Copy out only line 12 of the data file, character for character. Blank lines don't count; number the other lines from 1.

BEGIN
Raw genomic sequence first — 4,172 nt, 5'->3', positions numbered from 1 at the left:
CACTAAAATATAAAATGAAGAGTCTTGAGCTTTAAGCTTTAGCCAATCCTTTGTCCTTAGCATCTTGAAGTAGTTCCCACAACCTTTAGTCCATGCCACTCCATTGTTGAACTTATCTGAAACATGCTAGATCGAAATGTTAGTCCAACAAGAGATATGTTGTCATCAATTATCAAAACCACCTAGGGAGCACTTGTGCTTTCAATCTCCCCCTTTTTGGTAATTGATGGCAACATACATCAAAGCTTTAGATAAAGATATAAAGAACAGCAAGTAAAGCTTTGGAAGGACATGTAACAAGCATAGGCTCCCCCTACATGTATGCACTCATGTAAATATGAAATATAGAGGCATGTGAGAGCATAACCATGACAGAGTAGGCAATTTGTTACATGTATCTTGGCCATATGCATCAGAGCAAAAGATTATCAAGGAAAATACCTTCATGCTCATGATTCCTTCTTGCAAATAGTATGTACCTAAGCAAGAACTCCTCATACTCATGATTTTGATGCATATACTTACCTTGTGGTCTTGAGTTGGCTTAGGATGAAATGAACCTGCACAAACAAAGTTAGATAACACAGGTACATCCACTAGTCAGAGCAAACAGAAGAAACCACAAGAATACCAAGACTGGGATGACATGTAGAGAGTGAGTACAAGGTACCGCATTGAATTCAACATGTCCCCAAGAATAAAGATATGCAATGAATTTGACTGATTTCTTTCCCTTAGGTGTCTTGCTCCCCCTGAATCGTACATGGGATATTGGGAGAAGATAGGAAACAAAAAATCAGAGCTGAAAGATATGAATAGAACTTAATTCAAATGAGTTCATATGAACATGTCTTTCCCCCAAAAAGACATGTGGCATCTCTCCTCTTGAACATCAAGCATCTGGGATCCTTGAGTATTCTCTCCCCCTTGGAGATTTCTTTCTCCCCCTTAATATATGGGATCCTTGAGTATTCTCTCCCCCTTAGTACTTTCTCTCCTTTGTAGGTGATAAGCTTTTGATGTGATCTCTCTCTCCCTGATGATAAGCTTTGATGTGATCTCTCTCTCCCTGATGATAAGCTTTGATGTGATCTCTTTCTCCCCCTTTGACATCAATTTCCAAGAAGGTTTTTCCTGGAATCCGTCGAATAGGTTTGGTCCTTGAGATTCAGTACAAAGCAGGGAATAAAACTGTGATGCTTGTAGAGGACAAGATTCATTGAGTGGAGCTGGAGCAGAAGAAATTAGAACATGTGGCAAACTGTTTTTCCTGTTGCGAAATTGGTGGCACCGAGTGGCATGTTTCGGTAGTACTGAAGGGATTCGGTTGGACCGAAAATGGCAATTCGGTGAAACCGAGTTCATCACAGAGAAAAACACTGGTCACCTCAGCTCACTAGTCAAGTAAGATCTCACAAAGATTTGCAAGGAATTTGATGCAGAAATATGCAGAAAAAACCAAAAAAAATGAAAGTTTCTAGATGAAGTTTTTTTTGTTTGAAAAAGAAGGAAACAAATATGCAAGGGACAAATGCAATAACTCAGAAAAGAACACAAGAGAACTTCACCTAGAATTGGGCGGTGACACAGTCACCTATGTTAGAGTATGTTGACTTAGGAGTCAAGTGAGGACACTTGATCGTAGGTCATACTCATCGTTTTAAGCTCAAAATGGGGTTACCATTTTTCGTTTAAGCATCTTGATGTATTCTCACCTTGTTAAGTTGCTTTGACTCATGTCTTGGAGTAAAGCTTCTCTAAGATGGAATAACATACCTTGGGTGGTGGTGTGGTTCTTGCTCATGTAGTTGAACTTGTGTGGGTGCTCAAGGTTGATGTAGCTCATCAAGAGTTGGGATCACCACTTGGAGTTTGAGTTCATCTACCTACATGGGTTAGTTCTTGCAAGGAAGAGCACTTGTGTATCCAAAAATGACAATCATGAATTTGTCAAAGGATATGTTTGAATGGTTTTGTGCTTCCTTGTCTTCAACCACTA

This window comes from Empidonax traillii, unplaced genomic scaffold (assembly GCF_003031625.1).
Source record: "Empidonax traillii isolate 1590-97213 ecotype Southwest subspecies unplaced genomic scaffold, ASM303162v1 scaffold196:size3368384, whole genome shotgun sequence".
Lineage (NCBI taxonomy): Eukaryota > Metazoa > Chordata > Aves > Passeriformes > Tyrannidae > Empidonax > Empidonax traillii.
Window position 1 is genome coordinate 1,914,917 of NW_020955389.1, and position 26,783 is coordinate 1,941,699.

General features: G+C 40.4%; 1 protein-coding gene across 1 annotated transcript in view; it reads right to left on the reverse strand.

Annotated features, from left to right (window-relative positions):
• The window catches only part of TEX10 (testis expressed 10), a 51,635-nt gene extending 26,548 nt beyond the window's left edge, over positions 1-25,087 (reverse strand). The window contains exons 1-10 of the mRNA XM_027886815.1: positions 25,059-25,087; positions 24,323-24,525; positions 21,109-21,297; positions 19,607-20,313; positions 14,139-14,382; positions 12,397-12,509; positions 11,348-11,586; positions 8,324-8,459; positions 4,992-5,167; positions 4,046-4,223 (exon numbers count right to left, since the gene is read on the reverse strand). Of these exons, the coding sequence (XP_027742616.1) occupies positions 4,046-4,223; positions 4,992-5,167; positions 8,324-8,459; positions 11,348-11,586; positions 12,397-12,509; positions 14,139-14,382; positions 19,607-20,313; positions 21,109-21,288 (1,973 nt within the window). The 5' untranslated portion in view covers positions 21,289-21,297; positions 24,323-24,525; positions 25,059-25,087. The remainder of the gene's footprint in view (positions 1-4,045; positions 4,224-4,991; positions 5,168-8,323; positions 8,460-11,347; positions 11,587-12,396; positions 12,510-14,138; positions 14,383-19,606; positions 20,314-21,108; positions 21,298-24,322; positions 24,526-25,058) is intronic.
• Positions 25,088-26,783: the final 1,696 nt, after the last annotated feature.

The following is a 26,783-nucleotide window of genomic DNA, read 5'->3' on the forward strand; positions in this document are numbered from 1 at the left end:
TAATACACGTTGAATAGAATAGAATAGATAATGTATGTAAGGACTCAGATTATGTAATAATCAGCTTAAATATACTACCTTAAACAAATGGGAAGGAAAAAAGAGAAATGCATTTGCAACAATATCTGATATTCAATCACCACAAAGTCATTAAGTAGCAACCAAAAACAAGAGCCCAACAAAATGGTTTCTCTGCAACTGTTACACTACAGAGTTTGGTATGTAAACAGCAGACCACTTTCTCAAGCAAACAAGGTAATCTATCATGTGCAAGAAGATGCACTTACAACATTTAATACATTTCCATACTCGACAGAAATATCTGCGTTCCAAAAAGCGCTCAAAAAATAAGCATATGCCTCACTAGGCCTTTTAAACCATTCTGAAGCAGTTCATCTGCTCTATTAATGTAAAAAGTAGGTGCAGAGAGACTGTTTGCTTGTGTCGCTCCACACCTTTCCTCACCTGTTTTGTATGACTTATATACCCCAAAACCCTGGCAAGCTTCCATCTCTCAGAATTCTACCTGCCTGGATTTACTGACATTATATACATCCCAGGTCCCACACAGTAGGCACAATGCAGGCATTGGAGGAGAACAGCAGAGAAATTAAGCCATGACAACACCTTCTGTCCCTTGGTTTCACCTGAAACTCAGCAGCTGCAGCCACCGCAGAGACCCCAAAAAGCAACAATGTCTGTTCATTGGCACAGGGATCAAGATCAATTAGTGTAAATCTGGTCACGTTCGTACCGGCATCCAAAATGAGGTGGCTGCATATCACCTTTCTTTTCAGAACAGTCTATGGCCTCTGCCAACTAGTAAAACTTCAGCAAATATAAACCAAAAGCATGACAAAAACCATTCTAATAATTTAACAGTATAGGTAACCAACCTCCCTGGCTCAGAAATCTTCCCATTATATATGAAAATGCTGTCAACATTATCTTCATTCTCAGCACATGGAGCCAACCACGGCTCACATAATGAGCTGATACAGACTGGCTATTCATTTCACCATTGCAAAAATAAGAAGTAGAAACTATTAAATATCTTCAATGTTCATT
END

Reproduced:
TAATACACGTTGAATAGAATAGAATAGATAATGTATGTAAGGACTCAGATTATGTAATAATCAGCTTAAATATACTACCTTAAACAAATGGGAAGGAAAAAAGAGAAATGCATTTGCAACAATATCTGATATTCAATCACCACAAAGTCATTAAGTAGCAACCAAAAACAAGAGCCCAACAAAATGGTTTCTCTGCAACTGTTACACTACAGAGTTTGGTATGTAAACAGCAGACCACTTTCTCAAGCAAACAAGGTAATCTATCATGTGCAAGAAGATGCACTTACAACATTTAATACATTTCCATACTCGACAGAAATATCTGCGTTCCAAAAAGCGCTCAAAAAATAAGCATATGCCTCACTAGGCCTTTTAAACCATTCTGAAGCAGTTCATCTGCTCTATTAATGTAAAAAGTAGGTGCAGAGAGACTGTTTGCTTGTGTCGCTCCACACCTTTCCTCACCTGTTTTGTATGACTTATATACCCCAAAACCCTGGCAAGCTTCCATCTCTCAGAATTCTACCTGCCTGGATTTACTGACATTATATACATCCCAGGTCCCACACAGTAGGCACAATGCAGGCATTGGAGGAGAACAGCAGAGAAATTAAGCCATGACAACACCTTCTGTCCCTTGGTTTCACCTGAAACTCAGCAGCTGCAGCCACCGCAGAGACCCCAAAAAGCAACAATGTCTGTTCATTGGCACAGGGATCAAGATCAATTAGTGTAAATCTGGTCACGTTCGTACCGGCATCCAAAATGAGGTGGCTGCATATCACCTTTCTTTTCAGAACAGTCTATGGCCTCTGCCAACTAGTAAAACTTCAGCAAATATAAACCAAAAGCATGACAAAAACCATTCTAATAATTTAACAGTATAGGTAACCAACCTCCCTGGCTCAGAAATCTTCCCATTATATATGAAAATGCTGTCAACATTATCTTCATTCTCAGCACATGGAGCCAACCACGGCTCACATAATGAGCTGATACAGACTGGCTATTCATTTCACCATTGCAAAAATAAGAAGTAGAAACTATTAAATATCTTCAATGTTCATT